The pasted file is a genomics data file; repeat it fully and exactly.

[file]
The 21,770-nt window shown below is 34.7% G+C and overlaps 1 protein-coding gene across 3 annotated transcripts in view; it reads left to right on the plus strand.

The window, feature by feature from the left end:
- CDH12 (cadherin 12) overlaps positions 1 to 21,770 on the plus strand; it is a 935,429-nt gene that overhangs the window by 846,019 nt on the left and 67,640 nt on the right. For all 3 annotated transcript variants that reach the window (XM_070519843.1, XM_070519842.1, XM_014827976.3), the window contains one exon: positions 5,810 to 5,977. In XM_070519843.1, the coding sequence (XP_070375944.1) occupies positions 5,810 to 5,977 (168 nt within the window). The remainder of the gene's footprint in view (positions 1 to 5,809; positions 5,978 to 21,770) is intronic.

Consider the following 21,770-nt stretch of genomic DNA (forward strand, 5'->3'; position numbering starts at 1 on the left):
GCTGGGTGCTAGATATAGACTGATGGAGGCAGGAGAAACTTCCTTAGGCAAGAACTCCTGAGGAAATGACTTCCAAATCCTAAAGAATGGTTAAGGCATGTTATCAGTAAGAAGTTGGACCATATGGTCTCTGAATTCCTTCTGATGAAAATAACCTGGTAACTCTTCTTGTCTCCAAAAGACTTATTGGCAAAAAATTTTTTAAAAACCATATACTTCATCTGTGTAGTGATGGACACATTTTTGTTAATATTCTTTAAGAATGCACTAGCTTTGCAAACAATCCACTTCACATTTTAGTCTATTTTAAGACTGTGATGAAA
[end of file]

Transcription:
The 21,770-nt window shown below is 34.7% G+C and overlaps 1 protein-coding gene across 3 annotated transcripts in view; it reads left to right on the plus strand.

The window, feature by feature from the left end:
- CDH12 (cadherin 12) overlaps positions 1 to 21,770 on the plus strand; it is a 935,429-nt gene that overhangs the window by 846,019 nt on the left and 67,640 nt on the right. For all 3 annotated transcript variants that reach the window (XM_070519843.1, XM_070519842.1, XM_014827976.3), the window contains one exon: positions 5,810 to 5,977. In XM_070519843.1, the coding sequence (XP_070375944.1) occupies positions 5,810 to 5,977 (168 nt within the window). The remainder of the gene's footprint in view (positions 1 to 5,809; positions 5,978 to 21,770) is intronic.

Consider the following 21,770-nt stretch of genomic DNA (forward strand, 5'->3'; position numbering starts at 1 on the left):
GCTGGGTGCTAGATATAGACTGATGGAGGCAGGAGAAACTTCCTTAGGCAAGAACTCCTGAGGAAATGACTTCCAAATCCTAAAGAATGGTTAAGGCATGTTATCAGTAAGAAGTTGGACCATATGGTCTCTGAATTCCTTCTGATGAAAATAACCTGGTAACTCTTCTTGTCTCCAAAAGACTTATTGGCAAAAAATTTTTTAAAAACCATATACTTCATCTGTGTAGTGATGGACACATTTTTGTTAATATTCTTTAAGAATGCACTAGCTTTGCAAACAATCCACTTCACATTTTAGTCTATTTTAAGACTGTGATGAAA